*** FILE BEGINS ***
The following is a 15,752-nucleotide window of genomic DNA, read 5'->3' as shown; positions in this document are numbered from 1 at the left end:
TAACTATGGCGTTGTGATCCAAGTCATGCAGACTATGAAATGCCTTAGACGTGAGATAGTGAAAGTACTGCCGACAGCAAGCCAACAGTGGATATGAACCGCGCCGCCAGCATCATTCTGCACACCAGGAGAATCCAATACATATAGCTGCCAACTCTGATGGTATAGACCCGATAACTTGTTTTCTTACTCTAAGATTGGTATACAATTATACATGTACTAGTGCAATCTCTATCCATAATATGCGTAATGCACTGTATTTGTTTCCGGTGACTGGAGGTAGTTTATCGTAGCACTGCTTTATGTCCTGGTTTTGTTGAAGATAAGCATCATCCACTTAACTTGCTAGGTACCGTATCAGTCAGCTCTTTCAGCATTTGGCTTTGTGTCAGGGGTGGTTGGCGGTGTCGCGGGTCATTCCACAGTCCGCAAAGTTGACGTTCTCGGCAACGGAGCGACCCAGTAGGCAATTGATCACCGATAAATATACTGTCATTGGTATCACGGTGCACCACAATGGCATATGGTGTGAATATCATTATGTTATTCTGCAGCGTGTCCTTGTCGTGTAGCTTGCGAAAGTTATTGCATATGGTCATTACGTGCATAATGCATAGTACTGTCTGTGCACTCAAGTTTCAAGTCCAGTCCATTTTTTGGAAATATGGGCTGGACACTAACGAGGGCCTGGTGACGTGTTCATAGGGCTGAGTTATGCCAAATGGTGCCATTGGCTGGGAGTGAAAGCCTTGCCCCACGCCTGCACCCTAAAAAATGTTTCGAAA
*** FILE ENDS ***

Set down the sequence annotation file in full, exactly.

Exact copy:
The following is a 15,752-nucleotide window of genomic DNA, read 5'->3' as shown; positions in this document are numbered from 1 at the left end:
TAACTATGGCGTTGTGATCCAAGTCATGCAGACTATGAAATGCCTTAGACGTGAGATAGTGAAAGTACTGCCGACAGCAAGCCAACAGTGGATATGAACCGCGCCGCCAGCATCATTCTGCACACCAGGAGAATCCAATACATATAGCTGCCAACTCTGATGGTATAGACCCGATAACTTGTTTTCTTACTCTAAGATTGGTATACAATTATACATGTACTAGTGCAATCTCTATCCATAATATGCGTAATGCACTGTATTTGTTTCCGGTGACTGGAGGTAGTTTATCGTAGCACTGCTTTATGTCCTGGTTTTGTTGAAGATAAGCATCATCCACTTAACTTGCTAGGTACCGTATCAGTCAGCTCTTTCAGCATTTGGCTTTGTGTCAGGGGTGGTTGGCGGTGTCGCGGGTCATTCCACAGTCCGCAAAGTTGACGTTCTCGGCAACGGAGCGACCCAGTAGGCAATTGATCACCGATAAATATACTGTCATTGGTATCACGGTGCACCACAATGGCATATGGTGTGAATATCATTATGTTATTCTGCAGCGTGTCCTTGTCGTGTAGCTTGCGAAAGTTATTGCATATGGTCATTACGTGCATAATGCATAGTACTGTCTGTGCACTCAAGTTTCAAGTCCAGTCCATTTTTTGGAAATATGGGCTGGACACTAACGAGGGCCTGGTGACGTGTTCATAGGGCTGAGTTATGCCAAATGGTGCCATTGGCTGGGAGTGAAAGCCTTGCCCCACGCCTGCACCCTAAAAAATGTTTCGAAA